In order to reduce chronic malnutrition (stunting) among children under-five, SNAP targeted 50,064 mother-child units through the ‘preventing malnutrition in children under two (PM2A)’ approach, specifically through the mother care group (MCG) model. A total of 350,448 household members were reached with health and nutrition messages/services in 18 chiefdoms in Bombali, Koinadugu, Tonkolili and Kailahun districts. The entry criterion for the programme is pregnancy, with graduation when the child reaches 24 months.

The MCG sessions were animated by Lead Mothers (LMs) with the SNAP programme supporting about 2000 LMs. Four modules were rolled out during the MCG sessions including: early initiation of, and exclusive breast feeding, appropriate complementary feeding, essential hygiene actions, and family planning. In conjunction with the LMs, a total of 615 men have been voluntarily promoting standard health seeking behaviours in their communities. A formalised approach for engaging men as partners, especially in promoting improved reproductive health and hygiene practices, has been initiated.

In order to enhance livelihoods for vulnerable people, especially women and youth, 45,377 individuals directly benefited from farm and non-farm training opportunities and Farmer Field Schools formed into clusters with links to value chains. Adult literacy/numeracy, vocational training, village savings and loans associations (VSLAs) were also part of the initiative to support livelihoods.  

The nutrition component of the SNAP programme was carried out through the MCG which promoted optimal IYCF practices, essential hygiene and family planning. There was active screening and referrals of children with severe acute malnutrition (SAM) to the nearest outpatient therapeutic feeding programme run by the Ministry of Health/UNICEF. Training was conducted for DHMT staff on nutrition, health, and community integrated management of both neonatal and childhood illnesses (IMNCI) approaches. In addition, food aid distributions targeted pregnant and lactating women to prevent chronic malnutrition in children under 2 years. The monthly food distribution comprised a mother/child ration of vegetable oil, bulgur wheat, and lentils in the hunger/lean season, and corn soya blend (CSB), vegetable oil and lentils at other times.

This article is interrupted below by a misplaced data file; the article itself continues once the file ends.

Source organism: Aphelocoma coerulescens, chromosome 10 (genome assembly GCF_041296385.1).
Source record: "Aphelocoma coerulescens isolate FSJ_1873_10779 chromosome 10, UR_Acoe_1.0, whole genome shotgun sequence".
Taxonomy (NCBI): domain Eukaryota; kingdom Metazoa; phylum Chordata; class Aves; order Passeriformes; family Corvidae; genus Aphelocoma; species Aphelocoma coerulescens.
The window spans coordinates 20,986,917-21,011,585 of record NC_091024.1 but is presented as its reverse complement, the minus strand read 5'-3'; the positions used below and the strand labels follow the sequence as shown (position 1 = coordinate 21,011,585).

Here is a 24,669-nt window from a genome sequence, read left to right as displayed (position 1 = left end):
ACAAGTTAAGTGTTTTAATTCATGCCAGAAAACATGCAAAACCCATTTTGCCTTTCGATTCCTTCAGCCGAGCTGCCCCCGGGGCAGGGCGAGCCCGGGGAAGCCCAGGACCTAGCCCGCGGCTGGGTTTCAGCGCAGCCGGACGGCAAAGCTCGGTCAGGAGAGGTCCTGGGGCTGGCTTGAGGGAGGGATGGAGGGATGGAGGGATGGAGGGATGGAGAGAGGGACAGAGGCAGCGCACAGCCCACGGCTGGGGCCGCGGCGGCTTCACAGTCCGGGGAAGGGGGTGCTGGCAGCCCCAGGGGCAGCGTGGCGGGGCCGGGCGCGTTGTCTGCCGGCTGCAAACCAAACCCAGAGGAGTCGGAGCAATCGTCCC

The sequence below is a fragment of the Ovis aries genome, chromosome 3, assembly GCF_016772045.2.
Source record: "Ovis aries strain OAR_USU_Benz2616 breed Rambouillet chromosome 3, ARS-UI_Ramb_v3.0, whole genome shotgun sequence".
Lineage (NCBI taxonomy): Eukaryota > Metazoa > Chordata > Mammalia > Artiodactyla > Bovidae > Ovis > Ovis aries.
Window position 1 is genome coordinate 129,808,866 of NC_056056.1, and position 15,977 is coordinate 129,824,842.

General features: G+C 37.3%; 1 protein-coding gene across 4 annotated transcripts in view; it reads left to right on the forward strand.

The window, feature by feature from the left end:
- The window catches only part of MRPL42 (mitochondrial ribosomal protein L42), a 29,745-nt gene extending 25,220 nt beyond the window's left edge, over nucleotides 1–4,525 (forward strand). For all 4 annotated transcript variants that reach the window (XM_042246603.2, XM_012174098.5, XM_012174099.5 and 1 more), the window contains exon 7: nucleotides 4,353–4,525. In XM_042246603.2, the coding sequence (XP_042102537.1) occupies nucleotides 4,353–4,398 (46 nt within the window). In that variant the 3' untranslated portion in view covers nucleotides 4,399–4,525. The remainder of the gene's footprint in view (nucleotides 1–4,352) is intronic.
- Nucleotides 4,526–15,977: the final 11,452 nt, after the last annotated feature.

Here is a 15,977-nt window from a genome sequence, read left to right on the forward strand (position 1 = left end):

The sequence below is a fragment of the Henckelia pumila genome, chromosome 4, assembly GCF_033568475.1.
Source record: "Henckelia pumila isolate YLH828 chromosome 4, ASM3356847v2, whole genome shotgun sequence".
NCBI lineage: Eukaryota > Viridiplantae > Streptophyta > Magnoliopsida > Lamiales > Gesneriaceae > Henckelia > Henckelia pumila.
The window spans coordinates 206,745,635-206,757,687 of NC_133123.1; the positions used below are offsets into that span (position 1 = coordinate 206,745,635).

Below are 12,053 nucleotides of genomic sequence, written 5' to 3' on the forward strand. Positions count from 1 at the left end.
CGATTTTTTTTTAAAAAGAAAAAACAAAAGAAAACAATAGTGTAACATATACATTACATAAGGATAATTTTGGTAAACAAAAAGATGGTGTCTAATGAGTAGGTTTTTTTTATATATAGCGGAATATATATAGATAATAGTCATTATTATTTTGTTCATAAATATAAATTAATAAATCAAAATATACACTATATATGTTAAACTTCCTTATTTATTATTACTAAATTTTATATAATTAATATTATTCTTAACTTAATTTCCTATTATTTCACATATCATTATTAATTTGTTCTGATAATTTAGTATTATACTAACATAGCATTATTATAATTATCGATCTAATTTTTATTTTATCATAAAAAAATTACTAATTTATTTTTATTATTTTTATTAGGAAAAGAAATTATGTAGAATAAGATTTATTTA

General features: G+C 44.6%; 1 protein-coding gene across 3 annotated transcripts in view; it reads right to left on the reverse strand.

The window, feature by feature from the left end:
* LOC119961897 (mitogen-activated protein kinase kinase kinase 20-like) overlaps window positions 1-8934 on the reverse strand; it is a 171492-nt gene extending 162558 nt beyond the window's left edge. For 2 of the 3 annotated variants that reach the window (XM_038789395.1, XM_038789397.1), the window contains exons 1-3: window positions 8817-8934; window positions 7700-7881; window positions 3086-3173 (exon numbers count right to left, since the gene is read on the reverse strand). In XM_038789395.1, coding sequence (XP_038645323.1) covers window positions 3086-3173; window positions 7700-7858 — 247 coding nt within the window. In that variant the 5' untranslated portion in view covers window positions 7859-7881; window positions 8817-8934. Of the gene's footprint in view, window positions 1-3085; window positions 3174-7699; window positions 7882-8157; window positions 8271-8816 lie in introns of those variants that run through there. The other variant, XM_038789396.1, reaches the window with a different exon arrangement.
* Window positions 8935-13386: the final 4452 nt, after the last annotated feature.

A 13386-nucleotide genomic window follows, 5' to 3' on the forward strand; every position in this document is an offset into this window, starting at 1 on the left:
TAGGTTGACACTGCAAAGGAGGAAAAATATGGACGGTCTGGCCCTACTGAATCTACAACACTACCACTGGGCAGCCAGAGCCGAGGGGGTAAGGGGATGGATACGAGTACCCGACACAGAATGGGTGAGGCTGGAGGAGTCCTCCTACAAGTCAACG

Health activities involved promoting antenatal care (ANC), support to delivery at the health facility, prenatal care (PNC), information on sexual reproductive health rights (SRHR), and family planning. Construction of WASH facilities included installing hand washing stations, latrines, and incinerators for proper disposal of medical waste.  Basic hand washing stations- tippy taps - were provided at household level. Agriculture/livelihoods involved support to farmer field schools, seed inputs and training in improved agronomic practices as well as access to credit through establishment of village savings and loan groups. Vocational skills support focused on literacy, numeracy and life skills for mothers/caregivers in the PM2A.

Revised programming due to EVD outbreak

The EVD outbreak started in Kailahun district, one of the SNAP operational districts and spread rapidly through the rest of the country. All of the SNAP intervention districts were badly hit by Ebola, including one operational chiefdom in Koinadugu, which was the last district that was affected. During the EVD outbreak (June – December 2014), new activities were implemented and existing activities adapted to support the emergency response and help SNAP beneficiaries recover from the shock of the EVD outbreak. Existing structures and staff, volunteers and community health workers, as well as village and WASH health committees, all worked to implement activities.

Due to the state of emergency and the ban on public gatherings, food distributions under the PM2A programme were stopped at the end of July 2014.  Food aid commodities were redirected to provide food aid to quarantined households, an important component of stemming the spread of the virus.